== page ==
Facsimile Film History Lesson #16
2 hours ago
While Clyde McPhatter’s groundbreaking contributions as a soul and R&B vocalist have gone generally undernoticed outside of music circles, his fervent voice and passionate delivery influenced such artists as Smokey Robinson, Ben E. King (one of his heirs in the Drifters), Aaron Neville and Jackie Wilson (his successor in the Dominoes).(© The Rock and Roll Hall of Fame and Museum Inc)
“He was one of the first guys I ever listened to,” Robinson said shortly after McPhatter’s death in 1972. “When he first came on the scene with Billy Ward and the Dominoes, he was The Man.”
“Anything Clyde sings is a prayer,” Aaron Neville told Goldmine’s Bruce Sylvester. “When I was growing up, I don’t care what else was going on in the world - Jim Crow, all the other stuff - you could put on Clyde McPhatter and it would all disappear.”
Andrew and his friend, a young sperm whale named Scar, were swimming together off the west coast of Dominica. The two of them became "friends" after Andrew saved Scar's life. (Photo and caption by Peter Allinson)
“Initially, I was taken aback. Could someone have stolen my work? Is it a case of unconscious plagiarism? Maybe the author really liked my work and wanted to do something similar. I was upset and dumbfounded. I decided more research was required.And it is…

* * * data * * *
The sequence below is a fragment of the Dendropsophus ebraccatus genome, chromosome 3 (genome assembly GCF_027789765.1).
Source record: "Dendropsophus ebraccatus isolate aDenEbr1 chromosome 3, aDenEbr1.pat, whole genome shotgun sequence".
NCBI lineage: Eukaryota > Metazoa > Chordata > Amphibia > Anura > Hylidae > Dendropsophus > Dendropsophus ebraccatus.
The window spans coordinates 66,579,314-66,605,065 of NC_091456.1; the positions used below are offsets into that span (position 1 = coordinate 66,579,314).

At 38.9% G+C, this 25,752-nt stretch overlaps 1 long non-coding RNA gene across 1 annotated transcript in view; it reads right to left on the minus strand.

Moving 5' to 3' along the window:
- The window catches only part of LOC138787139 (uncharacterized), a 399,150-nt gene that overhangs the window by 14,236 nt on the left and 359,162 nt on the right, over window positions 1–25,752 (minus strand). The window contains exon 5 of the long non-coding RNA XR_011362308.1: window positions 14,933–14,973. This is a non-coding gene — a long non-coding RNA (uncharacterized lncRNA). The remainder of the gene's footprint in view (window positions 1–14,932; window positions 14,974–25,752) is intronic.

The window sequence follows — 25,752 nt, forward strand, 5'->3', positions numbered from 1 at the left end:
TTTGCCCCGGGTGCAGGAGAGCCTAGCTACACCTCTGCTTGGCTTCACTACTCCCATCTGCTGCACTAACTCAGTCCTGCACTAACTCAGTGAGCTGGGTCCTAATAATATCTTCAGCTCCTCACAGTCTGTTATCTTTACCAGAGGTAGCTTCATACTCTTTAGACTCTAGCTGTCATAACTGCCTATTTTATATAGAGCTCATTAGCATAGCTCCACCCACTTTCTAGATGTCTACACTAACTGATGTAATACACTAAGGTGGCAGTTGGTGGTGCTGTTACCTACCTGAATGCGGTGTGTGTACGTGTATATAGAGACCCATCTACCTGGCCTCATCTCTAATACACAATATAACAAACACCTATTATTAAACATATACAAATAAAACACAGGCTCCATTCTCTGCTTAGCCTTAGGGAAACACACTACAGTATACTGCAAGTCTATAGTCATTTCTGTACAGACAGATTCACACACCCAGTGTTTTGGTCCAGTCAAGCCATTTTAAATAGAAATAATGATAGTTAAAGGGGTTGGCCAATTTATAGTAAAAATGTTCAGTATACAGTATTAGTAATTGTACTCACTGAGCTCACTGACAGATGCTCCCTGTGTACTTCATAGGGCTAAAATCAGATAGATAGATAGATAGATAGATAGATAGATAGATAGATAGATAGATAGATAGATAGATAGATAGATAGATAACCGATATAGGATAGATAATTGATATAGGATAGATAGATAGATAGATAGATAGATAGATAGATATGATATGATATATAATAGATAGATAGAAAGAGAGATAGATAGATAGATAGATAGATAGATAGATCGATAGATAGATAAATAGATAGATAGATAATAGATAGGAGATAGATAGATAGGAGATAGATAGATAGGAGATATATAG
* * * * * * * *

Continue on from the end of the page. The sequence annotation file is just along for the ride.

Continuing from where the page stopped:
What I found was frightening.”
In 1983, 50 corporations controlled the vast majority of all news media in the U.S. At the time, Ben Bagdikian was called "alarmist" for pointing this out in his book, The Media Monopoly. In his 4th edition, published in 1992, he wrote "in the U.S., fewer than two dozen of these extraordinary creatures own and operate 90% of the mass media" -- controlling almost all of America's newspapers, magazines, TV and radio stations, books, records, movies, videos, wire services and photo agencies. He predicted then that eventually this number would fall to about half a dozen companies.
This was greeted with skepticism at the time. When the 6th edition of The Media Monopoly was published in 2000, the number had fallen to six. Since then, there have been more mergers and the scope has expanded to include new media like the Internet market. More than 1 in 4 Internet users in the U.S. now log in with AOL Time-Warner, the world's largest media corporation.
In 2004, Bagdikian's revised and expanded book, The New Media Monopoly, shows that only 5 huge corporations -- Time Warner, Disney, Murdoch's News Corporation, Bertelsmann of Germany, and Viacom (formerly CBS) -- now control most of the media industry in the U.S. General Electric's NBC is a close sixth.
--Media Reform Information Center, Links and Resources on Media Reform
Read by Matt Ward…